FIG. 4 is a partially broken-away schematic cross-sectional side view of a multiple-pane insulating glazing unit that includes an exterior pane and an interior pane, the interior pane having a fourth surface carrying an emission control coating in accordance with certain embodiments;

FIG. 5 is a partially broken-away schematic cross-sectional side view of a multiple-pane insulating glazing unit that includes an exterior pane and an interior pane, the interior pane having a fourth surface carrying a hydrophilic and/or photocatalytic coating over an emission control coating in accordance with certain embodiments;

FIG. 6 is a partially broken-away schematic cross-sectional side view of a multiple-pane insulating glazing unit that includes an exterior pane and an interior pane, the exterior pane having a first surface carrying a hydrophilic and/or photocatalytic coating and the interior pane having a fourth surface carrying an emission control coating in accordance with certain embodiments; and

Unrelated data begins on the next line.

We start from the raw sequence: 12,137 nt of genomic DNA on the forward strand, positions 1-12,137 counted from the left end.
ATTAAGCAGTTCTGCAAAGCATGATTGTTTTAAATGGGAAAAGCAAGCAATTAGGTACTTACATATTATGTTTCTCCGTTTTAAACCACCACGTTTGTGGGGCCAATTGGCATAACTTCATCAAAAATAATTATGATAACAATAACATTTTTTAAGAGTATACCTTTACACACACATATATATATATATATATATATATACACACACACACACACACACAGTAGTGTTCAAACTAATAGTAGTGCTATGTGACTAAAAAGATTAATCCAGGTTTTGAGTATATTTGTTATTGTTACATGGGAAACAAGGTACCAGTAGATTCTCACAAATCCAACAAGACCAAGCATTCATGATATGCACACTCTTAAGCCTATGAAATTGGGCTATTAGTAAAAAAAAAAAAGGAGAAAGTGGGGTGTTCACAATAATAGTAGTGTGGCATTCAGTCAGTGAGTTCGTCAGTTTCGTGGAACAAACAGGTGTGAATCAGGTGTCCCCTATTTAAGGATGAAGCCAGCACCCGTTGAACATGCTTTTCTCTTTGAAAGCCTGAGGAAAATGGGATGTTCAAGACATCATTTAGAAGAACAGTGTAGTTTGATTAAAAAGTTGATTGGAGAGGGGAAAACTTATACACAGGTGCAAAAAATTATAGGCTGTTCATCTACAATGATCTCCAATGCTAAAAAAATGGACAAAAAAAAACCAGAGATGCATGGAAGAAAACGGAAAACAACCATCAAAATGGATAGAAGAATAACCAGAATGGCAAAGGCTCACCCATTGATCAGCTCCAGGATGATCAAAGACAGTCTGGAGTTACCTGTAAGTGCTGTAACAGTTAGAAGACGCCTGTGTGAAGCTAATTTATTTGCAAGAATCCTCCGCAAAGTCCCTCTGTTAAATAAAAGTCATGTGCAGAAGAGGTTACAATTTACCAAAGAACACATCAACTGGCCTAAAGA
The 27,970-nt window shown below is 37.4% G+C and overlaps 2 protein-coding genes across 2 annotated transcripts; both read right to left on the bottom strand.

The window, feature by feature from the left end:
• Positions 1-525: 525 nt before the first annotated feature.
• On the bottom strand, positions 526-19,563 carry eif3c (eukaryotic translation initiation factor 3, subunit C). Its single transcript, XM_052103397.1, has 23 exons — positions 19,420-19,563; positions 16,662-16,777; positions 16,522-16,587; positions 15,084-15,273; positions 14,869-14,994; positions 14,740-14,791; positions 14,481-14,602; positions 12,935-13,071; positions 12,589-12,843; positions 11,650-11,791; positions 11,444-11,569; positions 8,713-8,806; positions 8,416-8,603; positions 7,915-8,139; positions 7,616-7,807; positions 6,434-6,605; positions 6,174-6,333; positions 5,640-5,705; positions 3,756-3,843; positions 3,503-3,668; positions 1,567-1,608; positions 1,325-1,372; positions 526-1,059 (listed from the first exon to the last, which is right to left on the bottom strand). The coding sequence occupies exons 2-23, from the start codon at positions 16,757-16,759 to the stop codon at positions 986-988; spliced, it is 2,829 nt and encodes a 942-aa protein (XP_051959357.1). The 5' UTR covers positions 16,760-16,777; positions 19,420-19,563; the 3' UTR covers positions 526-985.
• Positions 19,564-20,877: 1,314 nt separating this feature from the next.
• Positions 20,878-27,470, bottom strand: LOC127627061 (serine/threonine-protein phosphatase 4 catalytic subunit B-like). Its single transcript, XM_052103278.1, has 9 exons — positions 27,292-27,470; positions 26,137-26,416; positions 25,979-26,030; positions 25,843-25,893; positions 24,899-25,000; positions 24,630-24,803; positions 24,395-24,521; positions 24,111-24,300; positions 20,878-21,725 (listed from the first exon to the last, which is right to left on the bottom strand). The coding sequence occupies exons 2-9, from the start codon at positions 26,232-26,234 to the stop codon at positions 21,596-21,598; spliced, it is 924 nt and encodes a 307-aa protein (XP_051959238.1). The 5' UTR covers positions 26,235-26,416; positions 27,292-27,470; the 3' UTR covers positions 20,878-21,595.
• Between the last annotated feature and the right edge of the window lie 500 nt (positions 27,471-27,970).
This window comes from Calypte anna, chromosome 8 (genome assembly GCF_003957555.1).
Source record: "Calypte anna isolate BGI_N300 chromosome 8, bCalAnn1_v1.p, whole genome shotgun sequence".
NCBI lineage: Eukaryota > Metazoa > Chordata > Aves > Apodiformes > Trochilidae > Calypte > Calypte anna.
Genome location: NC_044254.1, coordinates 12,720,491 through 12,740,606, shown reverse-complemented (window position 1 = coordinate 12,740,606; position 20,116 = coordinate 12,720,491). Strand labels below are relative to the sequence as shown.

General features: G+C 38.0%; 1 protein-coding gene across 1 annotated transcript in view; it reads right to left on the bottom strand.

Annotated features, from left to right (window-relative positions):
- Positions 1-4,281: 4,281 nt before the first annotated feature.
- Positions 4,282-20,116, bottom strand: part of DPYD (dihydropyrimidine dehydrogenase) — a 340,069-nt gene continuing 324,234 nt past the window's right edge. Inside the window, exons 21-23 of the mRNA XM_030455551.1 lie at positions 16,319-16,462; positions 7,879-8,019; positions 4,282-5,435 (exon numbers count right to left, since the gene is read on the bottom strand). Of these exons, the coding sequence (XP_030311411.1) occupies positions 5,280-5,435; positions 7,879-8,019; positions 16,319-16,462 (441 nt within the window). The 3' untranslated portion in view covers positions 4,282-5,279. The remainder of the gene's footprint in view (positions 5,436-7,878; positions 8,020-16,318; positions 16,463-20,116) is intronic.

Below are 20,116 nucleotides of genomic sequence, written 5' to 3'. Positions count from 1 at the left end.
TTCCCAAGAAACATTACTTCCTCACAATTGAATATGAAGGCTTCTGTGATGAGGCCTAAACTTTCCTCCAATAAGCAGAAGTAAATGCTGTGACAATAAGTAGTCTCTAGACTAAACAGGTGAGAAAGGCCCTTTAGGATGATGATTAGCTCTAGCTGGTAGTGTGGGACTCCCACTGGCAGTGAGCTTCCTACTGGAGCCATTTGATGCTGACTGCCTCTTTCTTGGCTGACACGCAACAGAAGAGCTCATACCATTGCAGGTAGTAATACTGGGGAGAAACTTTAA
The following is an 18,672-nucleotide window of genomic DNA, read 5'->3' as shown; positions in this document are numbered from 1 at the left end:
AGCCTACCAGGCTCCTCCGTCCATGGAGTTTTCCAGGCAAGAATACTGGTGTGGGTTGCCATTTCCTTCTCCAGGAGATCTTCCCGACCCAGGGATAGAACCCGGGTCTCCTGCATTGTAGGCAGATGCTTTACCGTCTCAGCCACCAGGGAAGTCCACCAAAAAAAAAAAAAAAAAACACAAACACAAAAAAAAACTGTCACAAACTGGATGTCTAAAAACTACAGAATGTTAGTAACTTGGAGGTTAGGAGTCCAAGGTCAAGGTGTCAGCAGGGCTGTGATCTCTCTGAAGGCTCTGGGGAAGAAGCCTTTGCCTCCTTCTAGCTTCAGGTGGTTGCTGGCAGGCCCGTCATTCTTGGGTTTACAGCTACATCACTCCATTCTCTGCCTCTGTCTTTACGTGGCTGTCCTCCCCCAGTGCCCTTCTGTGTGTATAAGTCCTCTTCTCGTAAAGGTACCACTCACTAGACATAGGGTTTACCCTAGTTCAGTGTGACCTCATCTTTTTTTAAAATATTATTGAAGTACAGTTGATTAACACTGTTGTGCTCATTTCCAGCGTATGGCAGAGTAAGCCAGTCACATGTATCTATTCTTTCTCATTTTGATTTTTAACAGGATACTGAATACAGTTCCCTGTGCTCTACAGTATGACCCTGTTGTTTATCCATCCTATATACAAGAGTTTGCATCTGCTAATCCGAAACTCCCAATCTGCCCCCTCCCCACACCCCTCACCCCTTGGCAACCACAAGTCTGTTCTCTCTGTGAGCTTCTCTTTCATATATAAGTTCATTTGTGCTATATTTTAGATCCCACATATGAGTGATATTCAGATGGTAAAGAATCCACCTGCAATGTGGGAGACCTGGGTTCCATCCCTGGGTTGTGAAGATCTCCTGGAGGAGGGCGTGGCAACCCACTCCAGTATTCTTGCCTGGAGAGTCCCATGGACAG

FIG. 7 is a partially broken-away schematic cross-sectional side view of a multiple-pane insulating glazing unit that includes an exterior pane and an interior pane, the exterior pane having a second surface carrying a low-emissivity coating and the interior pane having a fourth surface carrying an emission control coating in accordance with certain embodiments.

SUMMARY OF THE INVENTION

Certain embodiments of the invention provide a first pane having opposed first and second major surfaces. In the present embodiments, the first pane is part of a multiple-pane insulating glazing unit that includes a second pane. The insulating glazing unit has at least one between-pane space. The second pane has an external surface bearing an emission control coating comprising a transparent conductive film over which there is provided an oxygen barrier film. Preferably, the emission control coating has both a haze of less than 0.3 and a roughness Ra of less than 3 nm, in combination with the coated pane having a monolithic visible transmission of greater than 75%.